In these days of scholarship limitations, the one-year turnarounds at Texas with Mack Brown and Arkansas with Houston Nutt are the exceptions, not the rule.
That, Big 12 coaches think, is something Oklahoma fans and administrators need to remember when John Blake’s replacement as the Sooners’ football coach is named.
The Sooners, former giants on the college football landscape, have snoozed for much of the past decade. Despite winning three of his final four games as coach, Blake did little to wake them, finishing his three-year tenure with a 12-22 record.
“Let’s hope they stay asleep awhile,” said Bob Simmons, who has a vested interest in that as coach of nearby Oklahoma State. “To say you can bring back a program immediately, well maybe 20 or 30 years ago when you had unlimited (scholarship) numbers, yeah, you could do that. But it’s not usually going to happen overnight anymore.”
Blake made a brief public appearance Monday, the day after OU regents voted 4-2 for his dismissal after a four-hour meeting. He spent 2 1/2 minutes reading a statement, but took no questions.
“This program is headed in the right direction,” Blake said. “We came here for a purpose, to get the foundation established to be a winner.”
His successor, Blake added, “will have young talent, a group of young men that knows how to win, a young, talented team.”
But whoever becomes OU’s fourth coach since 1994 — initial speculation centers on Georgia’s Jim Donnan, a former Sooners offensive coordinator — will have a his hands full.
Oklahoma does have some talent, but most is on the defensive side, especially if tailback De’Mond Parker follows through with his plan to leave for the NFL. The Sooners offense was a mess under Blake, who could never seem to decide on a base formation or a quarterback.
And the new coach will inherit an angry, upset team. For all his shortcomings as a coach, Blake was immensely popular with his players. While they might have been caught up in the emotion of the moment Sunday night, some players predicted numerous transfers.
“Half the team might even be gone,” senior tight end Jason Freeman told the Daily Oklahoman. “I think guys that have a redshirt year to burn will (leave). They’ve got to comfort these young guys, because if they don’t there’s going to be some guys that are going to leave. They could lose a lot of good players.”
Other names being mentioned as possible candidates are current college head coaches Dennis Franchione of Texas Christian, Barry Alverez of Wisconsin, Bob Toledo of UCLA, Gary Barnett of Northwestern, Fisher DeBerry of Air Force, Tommy Bowden of Tulane and Mike Belotti of Oregon.
Other possibilities are Florida defensive coordinator Bob Stoops and Denver Broncos’ offensive coordinator Gary Kubiak, as well as former college coaches Terry Donahue of UCLA, Lou Holtz of Notre Dame and Bill McCartney of Colorado.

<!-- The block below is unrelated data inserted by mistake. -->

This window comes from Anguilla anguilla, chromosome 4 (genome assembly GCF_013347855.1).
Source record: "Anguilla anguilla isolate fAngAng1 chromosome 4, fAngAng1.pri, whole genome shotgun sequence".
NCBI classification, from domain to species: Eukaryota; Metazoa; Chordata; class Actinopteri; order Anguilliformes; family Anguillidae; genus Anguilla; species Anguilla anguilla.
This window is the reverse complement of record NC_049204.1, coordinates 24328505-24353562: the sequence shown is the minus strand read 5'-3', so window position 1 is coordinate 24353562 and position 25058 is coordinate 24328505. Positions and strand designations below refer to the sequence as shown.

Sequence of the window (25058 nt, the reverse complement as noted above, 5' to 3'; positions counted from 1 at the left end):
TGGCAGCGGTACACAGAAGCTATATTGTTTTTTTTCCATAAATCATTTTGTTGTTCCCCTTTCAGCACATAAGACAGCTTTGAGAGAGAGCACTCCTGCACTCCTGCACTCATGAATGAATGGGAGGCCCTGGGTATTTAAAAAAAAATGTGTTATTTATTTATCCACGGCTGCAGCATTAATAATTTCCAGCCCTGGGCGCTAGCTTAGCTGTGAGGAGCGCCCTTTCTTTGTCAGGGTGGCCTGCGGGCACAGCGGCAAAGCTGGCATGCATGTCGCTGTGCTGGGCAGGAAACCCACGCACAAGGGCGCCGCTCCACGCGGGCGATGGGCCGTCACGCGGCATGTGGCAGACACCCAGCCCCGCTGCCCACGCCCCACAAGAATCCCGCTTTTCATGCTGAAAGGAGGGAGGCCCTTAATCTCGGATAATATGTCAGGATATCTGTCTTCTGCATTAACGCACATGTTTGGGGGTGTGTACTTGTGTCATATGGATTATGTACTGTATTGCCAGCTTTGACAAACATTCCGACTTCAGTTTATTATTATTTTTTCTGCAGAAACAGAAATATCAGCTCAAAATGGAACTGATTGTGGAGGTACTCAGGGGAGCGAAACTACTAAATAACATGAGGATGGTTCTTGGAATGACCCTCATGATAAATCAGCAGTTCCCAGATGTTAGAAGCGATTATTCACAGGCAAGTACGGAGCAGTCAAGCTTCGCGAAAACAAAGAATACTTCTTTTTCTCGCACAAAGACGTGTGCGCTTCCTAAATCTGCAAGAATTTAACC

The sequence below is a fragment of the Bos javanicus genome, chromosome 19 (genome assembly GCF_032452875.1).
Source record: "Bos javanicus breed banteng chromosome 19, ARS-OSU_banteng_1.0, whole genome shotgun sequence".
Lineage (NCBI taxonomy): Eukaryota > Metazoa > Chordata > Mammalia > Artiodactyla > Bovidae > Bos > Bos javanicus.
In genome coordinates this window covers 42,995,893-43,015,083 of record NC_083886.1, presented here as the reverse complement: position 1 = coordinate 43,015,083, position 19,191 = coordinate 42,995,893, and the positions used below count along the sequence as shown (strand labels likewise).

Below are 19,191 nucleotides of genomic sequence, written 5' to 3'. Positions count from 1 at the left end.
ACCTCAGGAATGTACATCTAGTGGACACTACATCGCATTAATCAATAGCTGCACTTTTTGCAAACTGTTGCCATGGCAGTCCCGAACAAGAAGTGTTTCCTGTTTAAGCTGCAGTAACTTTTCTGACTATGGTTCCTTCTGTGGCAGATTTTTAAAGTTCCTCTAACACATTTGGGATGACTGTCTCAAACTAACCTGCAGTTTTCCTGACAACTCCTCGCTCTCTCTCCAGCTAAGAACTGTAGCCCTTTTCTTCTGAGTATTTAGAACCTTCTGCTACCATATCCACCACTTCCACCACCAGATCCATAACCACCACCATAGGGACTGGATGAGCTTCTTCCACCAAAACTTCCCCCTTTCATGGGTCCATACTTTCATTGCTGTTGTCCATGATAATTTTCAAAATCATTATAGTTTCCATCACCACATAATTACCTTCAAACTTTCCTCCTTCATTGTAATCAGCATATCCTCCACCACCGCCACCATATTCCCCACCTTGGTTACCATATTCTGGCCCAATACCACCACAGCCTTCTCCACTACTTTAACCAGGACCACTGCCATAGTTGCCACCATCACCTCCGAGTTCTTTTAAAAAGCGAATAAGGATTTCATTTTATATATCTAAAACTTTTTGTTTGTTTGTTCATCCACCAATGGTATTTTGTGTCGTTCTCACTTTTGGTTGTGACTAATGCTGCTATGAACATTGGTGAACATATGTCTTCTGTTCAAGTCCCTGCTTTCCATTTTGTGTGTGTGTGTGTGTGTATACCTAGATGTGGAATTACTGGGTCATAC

But whoever becomes the OU coach, Sooners fans had better not expect an immediate return to the glory days that produced six national championships, the last coming in 1985.
“The college football scene has changed. It’s very difficult to be dominant year in and year out,” Missouri Coach Larry Smith said. “You just can’t return to the glory days instantaneously, which is what a lot of alumni and even administrators seem to want.”
A&M’s defense has vaulted ahead of Kansas State’s to the top of the Big 12 charts in total defense because the Wildcats have surrendered 755 yards in their past two games.
Going into the Texas game Friday, the Aggies lead the league in total defense, allowing 250.8 yards per game while K-State is a close second at 251.6. A&M is second nationally behind Florida State’s 214.8 .
But Coach Bill Snyder doesn’t seem overly concerned about the Wildcats’ slight slippage the past two weeks. Playing Nebraska and Missouri, he noted, can mess up anyone’s defensive stats.
“My concern is not off the chart,” Snyder said. “Obviously there are some issues that have to be addressed and will continue to be addressed, but not by any stretch of the imagination are we close to the panic stage.”
Not that they need one, but A&M Coach R.C. Slocum thinks the Kansas State Wildcats have a distinct advantage going into the Dec. 5 Big 12 championship game because, unlike the Aggies, they have this weekend off.
The Aggies’ full attention, Slocum said, is directed toward Friday’s battle with archrival Texas. The Wildcats, meanwhile, can begin preparing for A&M.
“It’s a tremendous advantage for them,” Slocum said. “They get some time off to rest up, study film and get ready. I don’t know how you avoid it, but it appears to me that the conference office should do something to prevent that from happening in the future.”
K-State’s Snyder doesn’t dispute Slocum’s contention that the Wildcats have caught a scheduling break.
“Undoubtedly, the week off will benefit us immensely,” he said.